I openly admit that I am not a religious person yet all the while I also admit that I enjoy many of the celebrations around Christmas. It’s partly the warmth, that ‘holiday spirit,’ partly the excuse to have some extra fun, and partly the lovely decorations that invoke memories of the excitement of childhood.
If I really stop to think about it, one of the reasons I like the holiday season is that it is a time to share. I don’t necessarily go farther than baking cookies to distribute to friends and neighbors, and that is enough for me to share a bit of where I come from with those amongst whose company I now live. Years ago I gave up trying to explain just why I enjoy this time of year so much and glean what I like and share that with others.
When I first came to
, I was quite bothered by the New Year’s celebrations which were clearly echoing ‘our’ own Christmas. Trees, decorations, people trying to have fun without really knowing why. And yet when I stopped to think about it, ‘our’ or ‘my’ Christmas really had little to do with anything religious and everything to with fun and feeling good. Turkey
Over the years, the celebrations changed from just a few lights here and there to lights and decorations everywhere, special dinners and gift exchanges, people trying to understand what the deal was but also enjoying the decorations and lights.
But they still sometimes missed the point. A few years back, browsing through my favorite shopping center, as it were, an open-air market in Istanbul, I walked by a life-size plastic Santa Clause singing ‘The Yellow Rose of Texas.
The garbage ladies understand that this is a special time of year for me. Last year they pitched in and bought me a gold necklace with a gold and sparkly rhinestone evil eye. ‘We are always with you and we need to make sure you are protected.’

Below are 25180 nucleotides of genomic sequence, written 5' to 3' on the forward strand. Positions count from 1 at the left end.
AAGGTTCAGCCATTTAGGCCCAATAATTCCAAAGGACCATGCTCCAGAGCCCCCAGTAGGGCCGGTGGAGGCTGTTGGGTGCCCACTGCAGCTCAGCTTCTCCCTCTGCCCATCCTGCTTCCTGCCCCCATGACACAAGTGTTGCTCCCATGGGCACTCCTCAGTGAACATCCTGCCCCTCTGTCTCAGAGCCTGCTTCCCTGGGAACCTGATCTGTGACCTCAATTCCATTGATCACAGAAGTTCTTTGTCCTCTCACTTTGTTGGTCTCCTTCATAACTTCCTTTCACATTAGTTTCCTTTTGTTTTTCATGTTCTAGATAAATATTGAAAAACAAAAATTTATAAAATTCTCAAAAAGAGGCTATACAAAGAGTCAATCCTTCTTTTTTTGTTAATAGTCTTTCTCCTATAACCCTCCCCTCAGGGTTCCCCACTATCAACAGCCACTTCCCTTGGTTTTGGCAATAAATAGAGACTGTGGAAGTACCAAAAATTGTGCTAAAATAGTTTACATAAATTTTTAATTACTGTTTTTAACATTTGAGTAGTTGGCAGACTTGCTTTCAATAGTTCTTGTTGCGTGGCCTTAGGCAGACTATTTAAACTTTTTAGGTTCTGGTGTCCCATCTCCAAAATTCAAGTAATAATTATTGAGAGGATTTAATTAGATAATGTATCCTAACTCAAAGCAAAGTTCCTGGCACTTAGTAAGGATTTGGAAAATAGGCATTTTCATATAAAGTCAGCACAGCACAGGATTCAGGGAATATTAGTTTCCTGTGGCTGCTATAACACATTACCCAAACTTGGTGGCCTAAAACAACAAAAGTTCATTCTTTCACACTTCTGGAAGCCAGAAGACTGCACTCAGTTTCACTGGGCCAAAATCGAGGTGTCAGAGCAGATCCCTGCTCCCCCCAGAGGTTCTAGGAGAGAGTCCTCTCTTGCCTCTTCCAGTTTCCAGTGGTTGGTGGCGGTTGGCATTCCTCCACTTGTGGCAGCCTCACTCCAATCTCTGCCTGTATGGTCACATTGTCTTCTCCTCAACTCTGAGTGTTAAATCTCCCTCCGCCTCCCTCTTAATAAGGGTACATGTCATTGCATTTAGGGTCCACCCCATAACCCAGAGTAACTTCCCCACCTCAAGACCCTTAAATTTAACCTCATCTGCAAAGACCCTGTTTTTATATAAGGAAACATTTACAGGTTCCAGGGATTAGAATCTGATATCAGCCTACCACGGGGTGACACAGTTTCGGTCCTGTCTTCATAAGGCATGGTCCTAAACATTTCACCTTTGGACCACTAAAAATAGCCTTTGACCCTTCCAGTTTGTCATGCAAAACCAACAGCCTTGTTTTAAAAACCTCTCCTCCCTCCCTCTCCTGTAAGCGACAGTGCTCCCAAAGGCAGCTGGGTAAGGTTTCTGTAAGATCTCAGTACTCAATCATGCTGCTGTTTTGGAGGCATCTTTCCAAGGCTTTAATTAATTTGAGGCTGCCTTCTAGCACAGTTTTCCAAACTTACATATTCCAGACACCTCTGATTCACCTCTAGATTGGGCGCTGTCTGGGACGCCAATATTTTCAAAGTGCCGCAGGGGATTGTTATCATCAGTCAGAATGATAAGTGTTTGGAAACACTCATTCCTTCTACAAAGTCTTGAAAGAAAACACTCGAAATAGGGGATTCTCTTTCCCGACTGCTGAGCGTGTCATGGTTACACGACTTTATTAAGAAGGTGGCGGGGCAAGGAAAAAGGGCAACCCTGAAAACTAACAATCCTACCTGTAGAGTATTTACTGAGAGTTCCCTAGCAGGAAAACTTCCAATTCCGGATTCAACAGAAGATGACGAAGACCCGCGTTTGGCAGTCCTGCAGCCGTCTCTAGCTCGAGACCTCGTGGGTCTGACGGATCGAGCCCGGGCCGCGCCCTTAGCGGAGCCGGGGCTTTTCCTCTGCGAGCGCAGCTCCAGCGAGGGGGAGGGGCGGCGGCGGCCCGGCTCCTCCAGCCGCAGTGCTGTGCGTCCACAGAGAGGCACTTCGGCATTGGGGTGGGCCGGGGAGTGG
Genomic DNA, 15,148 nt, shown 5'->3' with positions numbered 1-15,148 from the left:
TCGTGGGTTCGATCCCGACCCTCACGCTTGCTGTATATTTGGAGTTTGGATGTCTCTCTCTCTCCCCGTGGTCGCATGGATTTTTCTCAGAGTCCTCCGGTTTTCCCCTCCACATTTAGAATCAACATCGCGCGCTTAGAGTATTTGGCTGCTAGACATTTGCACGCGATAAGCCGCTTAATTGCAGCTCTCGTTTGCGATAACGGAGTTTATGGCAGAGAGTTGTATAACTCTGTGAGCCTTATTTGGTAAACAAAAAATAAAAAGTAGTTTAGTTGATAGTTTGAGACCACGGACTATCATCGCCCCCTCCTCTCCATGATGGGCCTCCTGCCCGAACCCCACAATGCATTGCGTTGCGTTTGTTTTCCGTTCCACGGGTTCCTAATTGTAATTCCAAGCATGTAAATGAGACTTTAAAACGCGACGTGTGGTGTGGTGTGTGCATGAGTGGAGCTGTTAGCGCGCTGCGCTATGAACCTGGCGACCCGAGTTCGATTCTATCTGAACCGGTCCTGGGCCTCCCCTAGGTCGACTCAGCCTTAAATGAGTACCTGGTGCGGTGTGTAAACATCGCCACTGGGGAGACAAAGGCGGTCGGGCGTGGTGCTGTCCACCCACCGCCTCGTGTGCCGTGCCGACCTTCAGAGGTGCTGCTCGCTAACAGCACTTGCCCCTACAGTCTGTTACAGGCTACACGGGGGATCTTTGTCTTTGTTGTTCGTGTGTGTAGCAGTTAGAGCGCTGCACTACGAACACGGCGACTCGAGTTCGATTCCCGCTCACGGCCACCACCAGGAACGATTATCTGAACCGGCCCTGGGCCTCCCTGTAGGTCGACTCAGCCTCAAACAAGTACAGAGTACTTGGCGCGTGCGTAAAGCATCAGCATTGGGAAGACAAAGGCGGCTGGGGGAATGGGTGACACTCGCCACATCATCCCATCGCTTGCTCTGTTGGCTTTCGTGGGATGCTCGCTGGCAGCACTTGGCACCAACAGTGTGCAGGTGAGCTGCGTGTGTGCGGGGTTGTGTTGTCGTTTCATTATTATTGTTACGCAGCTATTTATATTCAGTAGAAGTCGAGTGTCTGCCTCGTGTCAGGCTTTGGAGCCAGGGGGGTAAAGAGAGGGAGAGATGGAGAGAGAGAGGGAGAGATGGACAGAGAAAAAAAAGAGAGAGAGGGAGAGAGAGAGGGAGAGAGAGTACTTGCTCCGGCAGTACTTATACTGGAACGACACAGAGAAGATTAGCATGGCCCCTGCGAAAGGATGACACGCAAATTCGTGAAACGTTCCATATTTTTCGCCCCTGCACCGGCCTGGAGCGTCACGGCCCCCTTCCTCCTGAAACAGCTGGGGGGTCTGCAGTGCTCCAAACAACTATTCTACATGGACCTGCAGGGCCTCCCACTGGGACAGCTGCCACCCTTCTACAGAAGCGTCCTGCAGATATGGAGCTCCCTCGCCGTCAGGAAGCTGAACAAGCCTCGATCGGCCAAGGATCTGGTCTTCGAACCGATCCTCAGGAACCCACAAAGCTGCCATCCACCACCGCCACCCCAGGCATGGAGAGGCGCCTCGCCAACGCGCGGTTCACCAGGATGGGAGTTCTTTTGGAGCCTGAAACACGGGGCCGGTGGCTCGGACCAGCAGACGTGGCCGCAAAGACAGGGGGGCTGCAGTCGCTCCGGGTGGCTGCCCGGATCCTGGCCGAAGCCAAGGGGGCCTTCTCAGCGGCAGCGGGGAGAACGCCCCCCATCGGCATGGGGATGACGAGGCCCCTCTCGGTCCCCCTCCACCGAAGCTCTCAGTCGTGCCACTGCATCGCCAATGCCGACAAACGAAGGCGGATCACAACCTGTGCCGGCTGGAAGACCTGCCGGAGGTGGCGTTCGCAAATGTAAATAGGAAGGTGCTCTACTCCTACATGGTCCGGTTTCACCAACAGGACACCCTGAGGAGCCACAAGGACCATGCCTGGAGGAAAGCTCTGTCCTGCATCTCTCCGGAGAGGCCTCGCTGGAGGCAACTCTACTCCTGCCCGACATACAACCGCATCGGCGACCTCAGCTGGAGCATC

While I may be appreciative of the general joy of the season (and the mildness of the weather here this time of year), my stress level can still be higher than I wish it were. One of my ladies was kneading my shoulders, helping to loosen me up. My eyes were shut and I was melting with the pleasure of loosening tensions when one of the ladies called out,
‘Here comes Father Christmas!’
There is no literal translation of ‘Santa Claus’ in Turkish; everyone knows the figure though, and call him Father Christmas. After all, St Nicholas was from southern
I figured my ladies were just trying to pull one over on me. I was trying to process how they would understand that seeing Santa would about make my day when another lady called out,
‘He’s almost at our door!’
At that, I lifted my head up, just in time to see Santa Claus walk in, red suit, beard, red Santa hat.
One of our ladies said, ‘If 6 of us go in on a ticket, it’ll only be a lira each.’
It was the Lottery Santa. I told him I would buy a ticket if he said ‘hohohohoho.’
He looked at me and said, ‘I’m just selling tickets, I don’t know about any words that I’m supposed to say.’
He turned away to leave then looked back at me. I swear there was a twinkle in his eye as he looked right at me and said ‘Hohohohoho – is that how it goes?’
I said that would do just fine and bought a ticket.
Very happy holidays to one and all!